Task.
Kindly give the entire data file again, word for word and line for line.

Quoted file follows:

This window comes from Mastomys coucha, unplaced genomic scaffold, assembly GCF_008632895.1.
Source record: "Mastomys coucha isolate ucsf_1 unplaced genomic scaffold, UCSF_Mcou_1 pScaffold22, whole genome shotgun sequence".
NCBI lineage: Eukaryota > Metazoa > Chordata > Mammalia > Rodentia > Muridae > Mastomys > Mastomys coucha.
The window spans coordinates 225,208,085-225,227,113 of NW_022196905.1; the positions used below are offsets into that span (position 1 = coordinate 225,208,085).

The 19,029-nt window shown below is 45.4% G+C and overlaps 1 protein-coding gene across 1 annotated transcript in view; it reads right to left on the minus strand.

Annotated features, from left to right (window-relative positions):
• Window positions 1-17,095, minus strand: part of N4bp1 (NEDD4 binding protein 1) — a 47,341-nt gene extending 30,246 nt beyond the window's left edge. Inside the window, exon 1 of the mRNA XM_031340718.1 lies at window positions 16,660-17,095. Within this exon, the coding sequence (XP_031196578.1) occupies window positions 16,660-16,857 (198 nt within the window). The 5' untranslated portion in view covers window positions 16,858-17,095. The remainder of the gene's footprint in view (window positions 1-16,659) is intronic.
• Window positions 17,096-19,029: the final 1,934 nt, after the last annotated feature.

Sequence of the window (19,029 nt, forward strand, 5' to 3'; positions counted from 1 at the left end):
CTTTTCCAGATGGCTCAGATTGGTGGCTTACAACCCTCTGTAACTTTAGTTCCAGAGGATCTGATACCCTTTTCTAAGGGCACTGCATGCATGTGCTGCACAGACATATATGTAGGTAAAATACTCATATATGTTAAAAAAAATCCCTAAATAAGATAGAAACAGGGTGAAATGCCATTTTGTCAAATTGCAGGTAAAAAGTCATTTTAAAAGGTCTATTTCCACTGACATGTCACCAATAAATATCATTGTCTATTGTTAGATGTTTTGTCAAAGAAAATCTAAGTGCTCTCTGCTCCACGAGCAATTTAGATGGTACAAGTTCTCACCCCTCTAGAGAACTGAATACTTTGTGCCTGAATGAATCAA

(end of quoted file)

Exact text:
This window comes from Mastomys coucha, unplaced genomic scaffold, assembly GCF_008632895.1.
Source record: "Mastomys coucha isolate ucsf_1 unplaced genomic scaffold, UCSF_Mcou_1 pScaffold22, whole genome shotgun sequence".
NCBI lineage: Eukaryota > Metazoa > Chordata > Mammalia > Rodentia > Muridae > Mastomys > Mastomys coucha.
The window spans coordinates 225,208,085-225,227,113 of NW_022196905.1; the positions used below are offsets into that span (position 1 = coordinate 225,208,085).

The 19,029-nt window shown below is 45.4% G+C and overlaps 1 protein-coding gene across 1 annotated transcript in view; it reads right to left on the minus strand.

Annotated features, from left to right (window-relative positions):
• Window positions 1-17,095, minus strand: part of N4bp1 (NEDD4 binding protein 1) — a 47,341-nt gene extending 30,246 nt beyond the window's left edge. Inside the window, exon 1 of the mRNA XM_031340718.1 lies at window positions 16,660-17,095. Within this exon, the coding sequence (XP_031196578.1) occupies window positions 16,660-16,857 (198 nt within the window). The 5' untranslated portion in view covers window positions 16,858-17,095. The remainder of the gene's footprint in view (window positions 1-16,659) is intronic.
• Window positions 17,096-19,029: the final 1,934 nt, after the last annotated feature.

Sequence of the window (19,029 nt, forward strand, 5' to 3'; positions counted from 1 at the left end):
CTTTTCCAGATGGCTCAGATTGGTGGCTTACAACCCTCTGTAACTTTAGTTCCAGAGGATCTGATACCCTTTTCTAAGGGCACTGCATGCATGTGCTGCACAGACATATATGTAGGTAAAATACTCATATATGTTAAAAAAAATCCCTAAATAAGATAGAAACAGGGTGAAATGCCATTTTGTCAAATTGCAGGTAAAAAGTCATTTTAAAAGGTCTATTTCCACTGACATGTCACCAATAAATATCATTGTCTATTGTTAGATGTTTTGTCAAAGAAAATCTAAGTGCTCTCTGCTCCACGAGCAATTTAGATGGTACAAGTTCTCACCCCTCTAGAGAACTGAATACTTTGTGCCTGAATGAATCAA